(The Expression Builder relies on the fields in the saved version of the table--therefore, you must save the table before you try to use the Expression Builder to create a calculated field.)Be aware that this expression uses null propagation─that is, if MiddleInitial is not null , the expression includes the MiddleInitial field followed by a space. If MiddleInitial is null , using the + operator to concatenate the field and a space causes the whole expression to be null . This way, if MiddleInitial is null , you will not have an additional space.Add some rows to the table, inserting names with and without middle initials. The FullName field should accurately reflect the full name of the book author.

Creating a More Complex Calculation

Creating a sortable title field requires more effort, although it uses the same concepts as the previous example. In this case, create a Text column named Title and then save the table. Add a new calculated column named SortableTitle, and create the following expression using the Expression Builder.

IIf(Left([Title],2)="A ",

This expression compares the left two characters of the book title with "A ", strips the "A " from the beginning of the title if it is necessary. The expression uses the original title if the first characters do not match "A ".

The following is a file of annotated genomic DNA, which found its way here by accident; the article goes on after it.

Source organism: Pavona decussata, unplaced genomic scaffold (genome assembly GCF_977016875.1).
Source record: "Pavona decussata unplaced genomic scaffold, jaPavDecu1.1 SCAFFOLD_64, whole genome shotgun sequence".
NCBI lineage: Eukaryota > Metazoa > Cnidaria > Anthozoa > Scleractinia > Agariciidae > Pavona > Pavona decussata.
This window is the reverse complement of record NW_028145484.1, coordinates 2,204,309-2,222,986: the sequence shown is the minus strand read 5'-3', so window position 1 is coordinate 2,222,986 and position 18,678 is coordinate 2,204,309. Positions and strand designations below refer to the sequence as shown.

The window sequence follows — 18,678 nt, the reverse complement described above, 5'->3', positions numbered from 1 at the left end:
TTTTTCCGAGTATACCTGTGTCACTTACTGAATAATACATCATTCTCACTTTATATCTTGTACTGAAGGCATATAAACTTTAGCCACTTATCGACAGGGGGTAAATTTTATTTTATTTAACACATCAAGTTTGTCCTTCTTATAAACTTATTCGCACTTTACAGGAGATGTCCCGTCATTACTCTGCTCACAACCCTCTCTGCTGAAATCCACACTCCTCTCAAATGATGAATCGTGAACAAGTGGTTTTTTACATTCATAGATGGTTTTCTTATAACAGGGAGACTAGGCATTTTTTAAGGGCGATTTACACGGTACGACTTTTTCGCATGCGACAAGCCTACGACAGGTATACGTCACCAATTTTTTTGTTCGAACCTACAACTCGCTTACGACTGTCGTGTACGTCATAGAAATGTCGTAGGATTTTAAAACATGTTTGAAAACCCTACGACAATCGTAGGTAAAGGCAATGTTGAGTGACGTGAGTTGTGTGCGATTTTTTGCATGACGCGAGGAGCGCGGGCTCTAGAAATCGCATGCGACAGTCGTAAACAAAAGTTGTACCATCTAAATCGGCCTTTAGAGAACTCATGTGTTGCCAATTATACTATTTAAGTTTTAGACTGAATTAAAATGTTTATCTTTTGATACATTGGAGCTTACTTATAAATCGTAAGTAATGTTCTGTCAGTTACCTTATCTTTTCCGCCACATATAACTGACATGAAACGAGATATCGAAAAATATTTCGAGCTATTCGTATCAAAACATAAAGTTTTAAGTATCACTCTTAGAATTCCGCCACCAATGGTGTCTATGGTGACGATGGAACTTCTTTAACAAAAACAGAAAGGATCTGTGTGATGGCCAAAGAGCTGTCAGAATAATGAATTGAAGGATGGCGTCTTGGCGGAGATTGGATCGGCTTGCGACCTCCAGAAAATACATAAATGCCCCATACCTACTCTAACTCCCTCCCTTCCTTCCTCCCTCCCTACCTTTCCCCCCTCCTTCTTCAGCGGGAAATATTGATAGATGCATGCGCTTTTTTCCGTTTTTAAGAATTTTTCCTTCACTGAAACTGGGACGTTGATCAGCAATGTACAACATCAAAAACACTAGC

Although the third parameter for the Mid method is optional in VBA, calculated fields require you to supply all parameter values.

Open the table, enter a Title value starting with "A ", and you will see the calculated value in the SortableTitle field.

To extend the calculation to include books that begin with "An ", modify the expression by clicking the Build button to the right side of the Expression property, as shown in Figure 3.

Figure 3 shows how to Click the Builder button to modify the expression.

Figure 3. Click the Builder button to modify the expression